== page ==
– To get the role of James I had to go through several rounds of auditions. First I read for the character, Andrea Palmer, then I was in consideration for the role of Riley, and then they asked me to come back and read for James. I knew instantly that this was the role I wanted. It just felt right!
Amara MacLeod writes: “Julia, you and the SGU cast are fantastic. I am very glad to see your character being given intriguing depths as we go on.
Now for a silly question (meant completely tongue in cheek no insults or evilness attached): Was it fun for you to kill Brian Jacob Smith?
Sorry. Couldn’t resist. *grins* If I am too inappropriate, please, at least pass on the comment.
Thank you for being on SGU!”
JB: We are lucky to have such a great cast! Not only is everyone amazing in their roles but they are also fabulous people, which makes going to work so fun! I have tons of respect for Brian J. Smith. He is a dream to work with and he plays his role with such conviction. Fun, terrifying, emotional, adrenalin inducing…these are some of the words I would use to describe that scene. It was intense. I know that you were joking when you asked but truly there were so many crazy emotions running through me when we shot that scene!
Randy White writes: “For Julia:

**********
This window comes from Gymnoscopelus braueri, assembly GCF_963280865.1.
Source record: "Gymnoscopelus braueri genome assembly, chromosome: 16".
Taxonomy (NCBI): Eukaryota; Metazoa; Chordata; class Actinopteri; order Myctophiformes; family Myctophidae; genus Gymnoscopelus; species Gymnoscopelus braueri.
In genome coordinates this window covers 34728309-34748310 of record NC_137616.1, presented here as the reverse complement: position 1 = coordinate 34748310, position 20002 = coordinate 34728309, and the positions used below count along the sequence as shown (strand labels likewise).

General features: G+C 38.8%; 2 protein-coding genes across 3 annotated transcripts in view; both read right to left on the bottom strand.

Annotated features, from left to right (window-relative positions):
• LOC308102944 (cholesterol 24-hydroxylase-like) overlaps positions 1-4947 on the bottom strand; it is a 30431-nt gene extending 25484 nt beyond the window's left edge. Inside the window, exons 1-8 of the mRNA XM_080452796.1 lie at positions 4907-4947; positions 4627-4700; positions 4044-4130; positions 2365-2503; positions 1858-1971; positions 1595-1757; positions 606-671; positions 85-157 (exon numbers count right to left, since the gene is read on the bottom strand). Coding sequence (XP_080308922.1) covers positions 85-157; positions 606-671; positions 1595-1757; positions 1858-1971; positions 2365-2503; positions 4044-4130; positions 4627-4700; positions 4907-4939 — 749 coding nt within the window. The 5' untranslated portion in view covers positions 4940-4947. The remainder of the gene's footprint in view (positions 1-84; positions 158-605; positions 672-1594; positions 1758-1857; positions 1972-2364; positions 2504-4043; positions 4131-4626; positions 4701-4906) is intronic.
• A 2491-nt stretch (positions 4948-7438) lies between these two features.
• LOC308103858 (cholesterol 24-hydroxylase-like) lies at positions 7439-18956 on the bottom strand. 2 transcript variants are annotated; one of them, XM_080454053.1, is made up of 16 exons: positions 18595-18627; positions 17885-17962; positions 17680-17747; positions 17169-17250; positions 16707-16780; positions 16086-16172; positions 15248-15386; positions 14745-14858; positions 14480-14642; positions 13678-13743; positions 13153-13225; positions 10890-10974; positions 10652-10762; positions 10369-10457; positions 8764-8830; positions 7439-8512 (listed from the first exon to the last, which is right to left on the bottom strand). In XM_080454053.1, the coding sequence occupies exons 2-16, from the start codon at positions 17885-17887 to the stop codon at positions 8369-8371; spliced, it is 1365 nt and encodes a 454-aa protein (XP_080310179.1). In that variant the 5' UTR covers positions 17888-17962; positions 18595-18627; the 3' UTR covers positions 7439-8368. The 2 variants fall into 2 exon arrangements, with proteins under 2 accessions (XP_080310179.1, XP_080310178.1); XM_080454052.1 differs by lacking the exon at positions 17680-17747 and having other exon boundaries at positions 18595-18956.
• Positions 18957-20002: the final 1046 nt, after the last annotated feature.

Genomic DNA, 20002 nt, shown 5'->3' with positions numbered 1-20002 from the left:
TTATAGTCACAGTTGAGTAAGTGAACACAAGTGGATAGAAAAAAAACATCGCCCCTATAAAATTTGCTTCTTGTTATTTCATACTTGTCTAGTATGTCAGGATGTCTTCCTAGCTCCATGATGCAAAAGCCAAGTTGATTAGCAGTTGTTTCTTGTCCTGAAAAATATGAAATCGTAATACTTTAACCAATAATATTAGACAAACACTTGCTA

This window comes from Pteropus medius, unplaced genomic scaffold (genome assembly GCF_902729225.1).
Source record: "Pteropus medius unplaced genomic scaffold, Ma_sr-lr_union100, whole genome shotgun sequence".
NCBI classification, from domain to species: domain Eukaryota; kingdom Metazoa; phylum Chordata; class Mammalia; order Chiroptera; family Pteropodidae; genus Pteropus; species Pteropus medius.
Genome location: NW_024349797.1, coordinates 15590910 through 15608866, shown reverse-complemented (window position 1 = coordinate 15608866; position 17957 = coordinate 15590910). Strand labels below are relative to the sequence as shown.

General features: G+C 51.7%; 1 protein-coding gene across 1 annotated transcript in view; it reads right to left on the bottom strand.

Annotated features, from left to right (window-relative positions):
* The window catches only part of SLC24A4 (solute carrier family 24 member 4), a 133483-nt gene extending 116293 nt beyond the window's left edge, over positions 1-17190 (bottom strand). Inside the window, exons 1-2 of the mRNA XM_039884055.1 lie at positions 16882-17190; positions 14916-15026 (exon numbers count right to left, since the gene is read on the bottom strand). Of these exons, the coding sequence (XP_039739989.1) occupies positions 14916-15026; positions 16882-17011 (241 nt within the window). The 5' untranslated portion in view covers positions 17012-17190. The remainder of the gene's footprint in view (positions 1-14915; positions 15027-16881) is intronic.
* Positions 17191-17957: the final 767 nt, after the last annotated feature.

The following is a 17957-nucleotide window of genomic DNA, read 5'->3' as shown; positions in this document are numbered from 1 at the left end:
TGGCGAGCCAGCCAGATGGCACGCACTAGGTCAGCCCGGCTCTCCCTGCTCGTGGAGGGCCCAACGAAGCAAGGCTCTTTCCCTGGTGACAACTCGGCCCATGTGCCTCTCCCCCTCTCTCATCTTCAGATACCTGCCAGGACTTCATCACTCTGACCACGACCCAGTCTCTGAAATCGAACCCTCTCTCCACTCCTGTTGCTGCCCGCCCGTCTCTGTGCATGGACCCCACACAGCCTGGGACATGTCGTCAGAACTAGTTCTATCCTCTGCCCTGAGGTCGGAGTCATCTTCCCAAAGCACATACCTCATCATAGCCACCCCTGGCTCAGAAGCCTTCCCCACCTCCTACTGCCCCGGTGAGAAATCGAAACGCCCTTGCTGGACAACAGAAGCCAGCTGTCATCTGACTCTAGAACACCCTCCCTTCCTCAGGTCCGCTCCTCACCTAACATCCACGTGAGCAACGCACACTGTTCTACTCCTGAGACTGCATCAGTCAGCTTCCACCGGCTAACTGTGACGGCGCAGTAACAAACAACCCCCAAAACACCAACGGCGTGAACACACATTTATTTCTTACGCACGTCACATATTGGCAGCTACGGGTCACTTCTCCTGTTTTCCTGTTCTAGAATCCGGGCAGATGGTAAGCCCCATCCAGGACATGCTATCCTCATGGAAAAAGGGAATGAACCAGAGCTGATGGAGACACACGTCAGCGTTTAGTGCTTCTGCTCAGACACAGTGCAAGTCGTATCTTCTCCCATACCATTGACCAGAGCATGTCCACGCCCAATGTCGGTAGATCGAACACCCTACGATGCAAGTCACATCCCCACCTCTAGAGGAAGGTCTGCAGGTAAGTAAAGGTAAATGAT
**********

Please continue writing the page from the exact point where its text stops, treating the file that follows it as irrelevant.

1.) It has been asserted in some comments by women (most notably a GateWorld podcast basically involving two women) that the writers do not let women be complex characters, typically using juvenile male stereotypes for writing the female characters. Would you agree, or would you say that you have been able to display a fairly broad range of your acting ability and the depth of your character on SGU, given the (still) less than one full season that has been aired?
JB: Given the amount of screen time James has had, I think that we have seen many sides of her character. In general I think the writers do a great job of exploring the complexity of humanity in both their male and female characters.
2.) Without revealing too much about season two, are you looking forward to showing even more of your (and the other actors) abilities and the depth of your character, going in directions not even contemplated yet?
JB: Absolutely! The great thing about being on a sci-fi series is that the possibilities are endless.
3.) How do you feel about the decision to cut the scene more fully explaining your inability to transfer consciousness with a person restricted to a wheelchair and on a respirator?
JB: As an actor, you never know how scenes are going to be cut together. I trust that they edit to tell the best story and in this instance I don’t think we needed to see more of what James was going through. The episode was truly about Wray’s journey at home and Perry’s journey on the ship so they needed to get to focus on those stories.
Bolbait writes: “Here are more serious questions for you:
1) Who do you hang out with on set? Off set (other than your husband)?
JB: We all spend time together off set. We like to get together and have Poker nights, which usually end in Rock Band. Louis Ferreira, John Lenic and I all have dogs so we often go for dog walks together in any one of the amazing trails we have in Vancouver.